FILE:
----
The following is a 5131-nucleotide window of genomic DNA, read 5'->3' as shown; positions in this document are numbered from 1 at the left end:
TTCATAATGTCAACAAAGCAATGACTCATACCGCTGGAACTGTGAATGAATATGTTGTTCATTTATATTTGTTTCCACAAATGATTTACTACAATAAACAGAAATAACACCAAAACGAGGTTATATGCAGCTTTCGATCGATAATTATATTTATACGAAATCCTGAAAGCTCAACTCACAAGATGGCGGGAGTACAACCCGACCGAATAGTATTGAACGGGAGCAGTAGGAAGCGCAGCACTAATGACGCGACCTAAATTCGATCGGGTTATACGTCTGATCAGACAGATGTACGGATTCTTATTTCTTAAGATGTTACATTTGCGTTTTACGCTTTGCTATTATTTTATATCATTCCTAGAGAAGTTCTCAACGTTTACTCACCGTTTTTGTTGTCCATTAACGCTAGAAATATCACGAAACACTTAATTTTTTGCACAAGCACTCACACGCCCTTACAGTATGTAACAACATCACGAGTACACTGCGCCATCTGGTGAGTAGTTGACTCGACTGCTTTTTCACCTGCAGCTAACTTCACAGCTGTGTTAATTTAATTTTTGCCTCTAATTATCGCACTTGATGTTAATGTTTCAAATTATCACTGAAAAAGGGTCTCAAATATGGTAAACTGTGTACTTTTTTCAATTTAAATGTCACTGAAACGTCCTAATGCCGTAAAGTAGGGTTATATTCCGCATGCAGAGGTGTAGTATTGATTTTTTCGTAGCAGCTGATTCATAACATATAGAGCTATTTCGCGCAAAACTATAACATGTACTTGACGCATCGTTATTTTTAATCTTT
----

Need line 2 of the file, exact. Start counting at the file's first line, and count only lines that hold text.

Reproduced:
TTCATAATGTCAACAAAGCAATGACTCATACCGCTGGAACTGTGAATGAATATGTTGTTCATTTATATTTGTTTCCACAAATGATTTACTACAATAAACAGAAATAACACCAAAACGAGGTTATATGCAGCTTTCGATCGATAATTATATTTATACGAAATCCTGAAAGCTCAACTCACAAGATGGCGGGAGTACAACCCGACCGAATAGTATTGAACGGGAGCAGTAGGAAGCGCAGCACTAATGACGCGACCTAAATTCGATCGGGTTATACGTCTGATCAGACAGATGTACGGATTCTTATTTCTTAAGATGTTACATTTGCGTTTTACGCTTTGCTATTATTTTATATCATTCCTAGAGAAGTTCTCAACGTTTACTCACCGTTTTTGTTGTCCATTAACGCTAGAAATATCACGAAACACTTAATTTTTTGCACAAGCACTCACACGCCCTTACAGTATGTAACAACATCACGAGTACACTGCGCCATCTGGTGAGTAGTTGACTCGACTGCTTTTTCACCTGCAGCTAACTTCACAGCTGTGTTAATTTAATTTTTGCCTCTAATTATCGCACTTGATGTTAATGTTTCAAATTATCACTGAAAAAGGGTCTCAAATATGGTAAACTGTGTACTTTTTTCAATTTAAATGTCACTGAAACGTCCTAATGCCGTAAAGTAGGGTTATATTCCGCATGCAGAGGTGTAGTATTGATTTTTTCGTAGCAGCTGATTCATAACATATAGAGCTATTTCGCGCAAAACTATAACATGTACTTGACGCATCGTTATTTTTAATCTTT